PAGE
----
Thursday, September 3, 2009


The sport utitlity vehicle turns onto I-80, headed deep into Reno. He looks up at the sun with his sunglasses and protects his face from the beaming rays. The sun is in a different position now, almost at his back. He’s headed to La Sierra Country Club, owned by La Hoya International. He hates everything that that company and his former boss Rafeal Batista stands for and wants to settle the score in the boardroom, but he would do it the street way.

As the dry afternoon dust collects on his shades, the CD blasts Sade’s song “Cherish the Day.” Some chick must have left it in there but he finds it appropriate nonetheless. The beautiful music fills the air and memories fill his mind. How had it gotten to this point? Why did he choose this road? What would become of him because of certain actions? He pounds the steering wheel close to tears, not with sadness but with anger thinking about what Ceasar is going through. Then he thinks of his foster-father Orlando Ortega and what went wrong with that? Why is my pop a stooge for this Batista? ¶

Something within his control, yet beyond it, had torn his life asunder. Was it the conditions from which he came? Was it the world in which he lived? He wonders now what event had been the
turning point—lives lost, smoking guns or families destroyed?

Then he remebers what Orlando told him not to long ago. He sniffles as he recalls the words:

“You wanna play this game huh? Remember though, if you lose and you know you’re gonna lose and I’m not talking about a game, I’m talking about if you lose everything. Don’t ask why, never ask why.”

Nevertheless, the young man, is on his grizzly, gripping the steering wheel with bitterness, continuing to deduce what’s going, on running the facts over and over again in his mind.

The dude Batista has Chinese, Colombians, Bolivians, Italians, all kind of countries and people on his payroll, he’s washing money for all those people, under the guise of running a legit multi-national. Yet, you take a guy like me, I get dupped into washing money for him, selling dope for him— he’s untouched. The guy’s making billions selling commodities and moonlighting as probably the biggest drug dealer the world has ever known. Yet I’m stuck. But what he’s not
counting on is that I’m gonna kill him.

He turns the CD player off and on comes the radio. Ironically it’s was the CEO of La Hoya brand sugar, — his shell company is the subsidiary of La Hoya Sugar — George Klien. The advertisement blares, explaining that La Hoya is the official sponsor of the NCAA west regionals, which were to be held in Reno later that week.

La Hoya pure cane sugar, how sweet it is.

It ain’t gonna be so sweet when I get through with you assholes, he thinks as he turns the radio off, taking a deep breath. He knows he has to be calm. He can’t show anger or fear.
Everything he’d been through, done and seen in his whole life had led up to this moment and he has to be sharp, devoid of emotion. He has to mask what he was thinking and feeling. This isn’t a meeting to carve up drug territory, it was the annual La Hoya International Board Meeting— his second. He recalls about the last meeting, when he gave an inspirational speech about saving the beleagured sugar exports company. He honestly believes, and to some extend still does think he was for once in his life doing something legitimate. He still wants so bad for that to be the first legal thing he’s successful at but it turned out that by joining the ranks of the business world, he was sucked deeper into the dirtiest of games. He know finds himself, albeit unknowingly and knowingly, thrust onto the center stage of murder.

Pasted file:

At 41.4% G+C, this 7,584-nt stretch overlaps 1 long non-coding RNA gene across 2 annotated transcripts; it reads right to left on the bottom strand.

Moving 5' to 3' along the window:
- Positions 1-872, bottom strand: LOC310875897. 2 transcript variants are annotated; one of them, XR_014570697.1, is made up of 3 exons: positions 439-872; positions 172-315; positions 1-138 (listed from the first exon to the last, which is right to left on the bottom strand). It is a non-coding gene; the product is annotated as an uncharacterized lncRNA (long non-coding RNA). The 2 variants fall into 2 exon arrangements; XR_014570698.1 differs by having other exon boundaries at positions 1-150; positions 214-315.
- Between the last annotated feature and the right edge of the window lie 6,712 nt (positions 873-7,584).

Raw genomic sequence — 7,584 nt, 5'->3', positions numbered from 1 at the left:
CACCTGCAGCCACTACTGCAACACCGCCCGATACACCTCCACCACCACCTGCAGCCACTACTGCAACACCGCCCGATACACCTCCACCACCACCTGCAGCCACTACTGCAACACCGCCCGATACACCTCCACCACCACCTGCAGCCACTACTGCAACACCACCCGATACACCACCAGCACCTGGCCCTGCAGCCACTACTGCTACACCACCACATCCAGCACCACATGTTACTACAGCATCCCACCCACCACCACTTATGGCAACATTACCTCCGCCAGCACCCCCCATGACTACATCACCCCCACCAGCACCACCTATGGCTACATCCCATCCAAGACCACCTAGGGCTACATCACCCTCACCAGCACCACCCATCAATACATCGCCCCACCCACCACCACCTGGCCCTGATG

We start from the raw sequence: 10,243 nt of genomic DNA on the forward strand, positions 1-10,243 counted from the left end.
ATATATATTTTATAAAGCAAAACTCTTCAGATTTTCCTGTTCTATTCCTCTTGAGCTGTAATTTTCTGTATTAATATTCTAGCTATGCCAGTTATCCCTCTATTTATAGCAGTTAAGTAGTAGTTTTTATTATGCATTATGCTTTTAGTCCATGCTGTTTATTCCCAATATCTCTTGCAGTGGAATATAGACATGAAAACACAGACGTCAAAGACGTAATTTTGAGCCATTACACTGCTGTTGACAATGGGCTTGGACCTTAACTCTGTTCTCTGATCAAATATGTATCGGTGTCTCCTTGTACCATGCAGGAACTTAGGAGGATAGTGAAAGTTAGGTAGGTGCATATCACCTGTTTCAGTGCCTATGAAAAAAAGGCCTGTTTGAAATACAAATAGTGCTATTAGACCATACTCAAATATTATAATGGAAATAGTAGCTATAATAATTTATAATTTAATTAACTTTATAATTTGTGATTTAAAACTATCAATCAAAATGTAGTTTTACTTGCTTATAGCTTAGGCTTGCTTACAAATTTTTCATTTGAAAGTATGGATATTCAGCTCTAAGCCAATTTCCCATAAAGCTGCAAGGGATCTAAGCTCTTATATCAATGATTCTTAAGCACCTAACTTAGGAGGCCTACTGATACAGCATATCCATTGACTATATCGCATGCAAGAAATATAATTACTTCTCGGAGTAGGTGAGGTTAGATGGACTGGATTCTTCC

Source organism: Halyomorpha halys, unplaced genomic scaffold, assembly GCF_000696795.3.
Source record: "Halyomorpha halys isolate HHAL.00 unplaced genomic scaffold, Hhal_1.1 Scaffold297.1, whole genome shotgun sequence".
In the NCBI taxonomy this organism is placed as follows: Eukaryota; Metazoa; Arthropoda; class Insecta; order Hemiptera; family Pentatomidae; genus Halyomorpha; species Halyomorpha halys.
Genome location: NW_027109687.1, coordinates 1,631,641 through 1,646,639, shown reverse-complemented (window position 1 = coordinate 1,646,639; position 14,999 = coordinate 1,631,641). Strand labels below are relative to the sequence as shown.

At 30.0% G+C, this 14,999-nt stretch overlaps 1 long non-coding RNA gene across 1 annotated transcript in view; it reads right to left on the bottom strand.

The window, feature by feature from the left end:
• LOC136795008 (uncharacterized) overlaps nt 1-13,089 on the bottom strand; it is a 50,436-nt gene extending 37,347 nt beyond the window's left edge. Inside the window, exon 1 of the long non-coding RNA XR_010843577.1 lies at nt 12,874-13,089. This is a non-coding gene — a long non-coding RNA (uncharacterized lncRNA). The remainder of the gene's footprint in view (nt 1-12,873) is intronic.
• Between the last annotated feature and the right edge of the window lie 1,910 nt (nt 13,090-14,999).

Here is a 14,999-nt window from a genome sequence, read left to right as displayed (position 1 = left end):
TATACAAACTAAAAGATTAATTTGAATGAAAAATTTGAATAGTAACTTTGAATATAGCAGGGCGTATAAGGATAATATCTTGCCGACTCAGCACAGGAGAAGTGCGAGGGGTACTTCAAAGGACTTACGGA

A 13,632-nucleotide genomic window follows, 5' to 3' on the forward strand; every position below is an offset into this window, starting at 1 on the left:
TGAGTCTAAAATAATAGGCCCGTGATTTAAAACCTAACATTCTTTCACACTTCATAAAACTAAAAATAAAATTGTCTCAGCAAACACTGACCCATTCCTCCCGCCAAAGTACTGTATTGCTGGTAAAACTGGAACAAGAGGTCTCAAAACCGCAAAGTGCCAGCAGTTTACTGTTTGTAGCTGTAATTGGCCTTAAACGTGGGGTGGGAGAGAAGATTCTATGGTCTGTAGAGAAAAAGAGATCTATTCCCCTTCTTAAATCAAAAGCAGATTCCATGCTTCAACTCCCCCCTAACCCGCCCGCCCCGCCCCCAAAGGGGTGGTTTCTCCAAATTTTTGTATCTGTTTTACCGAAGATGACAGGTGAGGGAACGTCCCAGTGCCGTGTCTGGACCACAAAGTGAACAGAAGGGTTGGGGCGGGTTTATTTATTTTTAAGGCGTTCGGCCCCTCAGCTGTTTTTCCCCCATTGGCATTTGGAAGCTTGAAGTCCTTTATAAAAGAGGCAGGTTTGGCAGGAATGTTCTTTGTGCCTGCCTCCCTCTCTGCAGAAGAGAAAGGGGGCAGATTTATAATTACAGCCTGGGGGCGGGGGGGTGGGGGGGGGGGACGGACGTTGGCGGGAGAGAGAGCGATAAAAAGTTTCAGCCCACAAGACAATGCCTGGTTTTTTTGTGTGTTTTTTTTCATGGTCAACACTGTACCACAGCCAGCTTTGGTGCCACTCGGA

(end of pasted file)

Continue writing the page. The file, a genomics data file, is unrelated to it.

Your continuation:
Why are they after him? Here’s how he’ll tell it to anyone who will listen:

I turned the scheme against Batista and beat him at his own corporate game. Instead of kicking revenue back up stairs—customary in business and organized crime—I recirculated it into the dying company and since, they let me do what I want, I started cutting costs, selling off unused assets, buying new equipment with drug money, going to private financiers, pulling off funding, a ghetto IPO. All this while Batista stands by helplessly.

The truth is, and Joven knows it, if the Spaniard had removed Joven from his position as vice president, shareholders would have called Batista a fool, unwanted attention comes around, inquiries are made w into his clandestine pratices. Then the SEC, then the FBI. Batista. So
yeah, Batista was powerless to stop him.

The valuation of the Santa Maria unit quickly shot up, not because the sugar market was booming, but because the young man had generated phantom revenue from drug money. Now they want the company and the money back without raising a public stink. Only way that happens is if Dominguez is dead.

The young executive, Ronaldo Dominguez—El Joven—had struck it rich with a net worth of $70 million. So they leak it to the feds that I’m a drug dealer, some news, and here I am, he thought. Not bad for a bastard from Harlem.

One question still weighs heavy though. They know his whereabouts, they know he is coming to the meeting to relenquish his share of the sugar company. Yet they didn’t alert the authorities at all. They were going to kill him at the meeting, he thought at first. No they’ll get their stupid share back and then call in the feds who’ll be hiding there.

Joven, at this point is prepared for anything. He tries to reassure himself by telling himself they were all “old farts.”

His father, the CEO of a La Hoya susidiary that sells Cigars, is now a mere shell of the man he used to be and it remained and enigma as to why that was so. George Klien is a Harvard business school brat who and La Hoya board member who, no matter how hard he tried, could never live up to his old man Chuck’s cunning instinct. That’s why Batista is running it and pushing drugs to save the company, no tricky acccounting here, they’ve got real revenue, real profits, but fake business strategy.